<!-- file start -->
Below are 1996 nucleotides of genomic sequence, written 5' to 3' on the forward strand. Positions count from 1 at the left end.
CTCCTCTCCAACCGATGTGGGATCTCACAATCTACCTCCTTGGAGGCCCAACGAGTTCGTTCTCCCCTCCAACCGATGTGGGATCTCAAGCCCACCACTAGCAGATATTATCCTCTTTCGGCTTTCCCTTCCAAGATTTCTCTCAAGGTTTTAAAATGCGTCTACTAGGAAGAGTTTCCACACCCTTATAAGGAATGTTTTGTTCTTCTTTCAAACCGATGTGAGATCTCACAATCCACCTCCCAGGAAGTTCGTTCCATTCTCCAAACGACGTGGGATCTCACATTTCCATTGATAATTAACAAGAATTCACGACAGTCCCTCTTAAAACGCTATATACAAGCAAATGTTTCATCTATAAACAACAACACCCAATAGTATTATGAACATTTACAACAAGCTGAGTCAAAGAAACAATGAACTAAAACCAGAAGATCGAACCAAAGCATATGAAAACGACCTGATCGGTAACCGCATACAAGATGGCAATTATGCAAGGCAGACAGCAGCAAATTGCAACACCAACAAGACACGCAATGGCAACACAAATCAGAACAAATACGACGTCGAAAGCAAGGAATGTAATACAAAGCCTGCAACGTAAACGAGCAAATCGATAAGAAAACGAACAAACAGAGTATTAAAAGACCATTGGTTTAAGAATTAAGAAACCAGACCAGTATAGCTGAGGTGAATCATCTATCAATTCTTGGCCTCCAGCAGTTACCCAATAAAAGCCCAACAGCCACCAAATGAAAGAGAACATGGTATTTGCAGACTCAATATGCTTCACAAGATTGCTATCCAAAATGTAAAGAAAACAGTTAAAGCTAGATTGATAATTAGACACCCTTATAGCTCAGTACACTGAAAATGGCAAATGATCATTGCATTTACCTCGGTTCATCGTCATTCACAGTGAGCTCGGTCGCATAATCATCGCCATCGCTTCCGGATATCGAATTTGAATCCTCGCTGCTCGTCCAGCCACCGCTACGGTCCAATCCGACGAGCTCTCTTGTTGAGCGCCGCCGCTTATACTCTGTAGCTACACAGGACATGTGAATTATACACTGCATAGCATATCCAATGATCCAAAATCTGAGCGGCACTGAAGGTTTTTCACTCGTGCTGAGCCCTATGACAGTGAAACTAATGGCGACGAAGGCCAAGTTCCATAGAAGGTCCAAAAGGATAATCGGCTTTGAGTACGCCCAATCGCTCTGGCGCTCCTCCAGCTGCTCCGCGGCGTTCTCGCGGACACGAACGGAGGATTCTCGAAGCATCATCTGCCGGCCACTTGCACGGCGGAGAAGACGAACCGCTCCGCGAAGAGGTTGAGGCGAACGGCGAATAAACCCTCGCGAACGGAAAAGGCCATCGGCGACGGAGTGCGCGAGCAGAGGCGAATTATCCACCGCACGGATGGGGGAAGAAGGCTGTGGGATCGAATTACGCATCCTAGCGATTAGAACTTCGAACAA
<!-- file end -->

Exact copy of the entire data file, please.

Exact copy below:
Below are 1996 nucleotides of genomic sequence, written 5' to 3' on the forward strand. Positions count from 1 at the left end.
CTCCTCTCCAACCGATGTGGGATCTCACAATCTACCTCCTTGGAGGCCCAACGAGTTCGTTCTCCCCTCCAACCGATGTGGGATCTCAAGCCCACCACTAGCAGATATTATCCTCTTTCGGCTTTCCCTTCCAAGATTTCTCTCAAGGTTTTAAAATGCGTCTACTAGGAAGAGTTTCCACACCCTTATAAGGAATGTTTTGTTCTTCTTTCAAACCGATGTGAGATCTCACAATCCACCTCCCAGGAAGTTCGTTCCATTCTCCAAACGACGTGGGATCTCACATTTCCATTGATAATTAACAAGAATTCACGACAGTCCCTCTTAAAACGCTATATACAAGCAAATGTTTCATCTATAAACAACAACACCCAATAGTATTATGAACATTTACAACAAGCTGAGTCAAAGAAACAATGAACTAAAACCAGAAGATCGAACCAAAGCATATGAAAACGACCTGATCGGTAACCGCATACAAGATGGCAATTATGCAAGGCAGACAGCAGCAAATTGCAACACCAACAAGACACGCAATGGCAACACAAATCAGAACAAATACGACGTCGAAAGCAAGGAATGTAATACAAAGCCTGCAACGTAAACGAGCAAATCGATAAGAAAACGAACAAACAGAGTATTAAAAGACCATTGGTTTAAGAATTAAGAAACCAGACCAGTATAGCTGAGGTGAATCATCTATCAATTCTTGGCCTCCAGCAGTTACCCAATAAAAGCCCAACAGCCACCAAATGAAAGAGAACATGGTATTTGCAGACTCAATATGCTTCACAAGATTGCTATCCAAAATGTAAAGAAAACAGTTAAAGCTAGATTGATAATTAGACACCCTTATAGCTCAGTACACTGAAAATGGCAAATGATCATTGCATTTACCTCGGTTCATCGTCATTCACAGTGAGCTCGGTCGCATAATCATCGCCATCGCTTCCGGATATCGAATTTGAATCCTCGCTGCTCGTCCAGCCACCGCTACGGTCCAATCCGACGAGCTCTCTTGTTGAGCGCCGCCGCTTATACTCTGTAGCTACACAGGACATGTGAATTATACACTGCATAGCATATCCAATGATCCAAAATCTGAGCGGCACTGAAGGTTTTTCACTCGTGCTGAGCCCTATGACAGTGAAACTAATGGCGACGAAGGCCAAGTTCCATAGAAGGTCCAAAAGGATAATCGGCTTTGAGTACGCCCAATCGCTCTGGCGCTCCTCCAGCTGCTCCGCGGCGTTCTCGCGGACACGAACGGAGGATTCTCGAAGCATCATCTGCCGGCCACTTGCACGGCGGAGAAGACGAACCGCTCCGCGAAGAGGTTGAGGCGAACGGCGAATAAACCCTCGCGAACGGAAAAGGCCATCGGCGACGGAGTGCGCGAGCAGAGGCGAATTATCCACCGCACGGATGGGGGAAGAAGGCTGTGGGATCGAATTACGCATCCTAGCGATTAGAACTTCGAACAA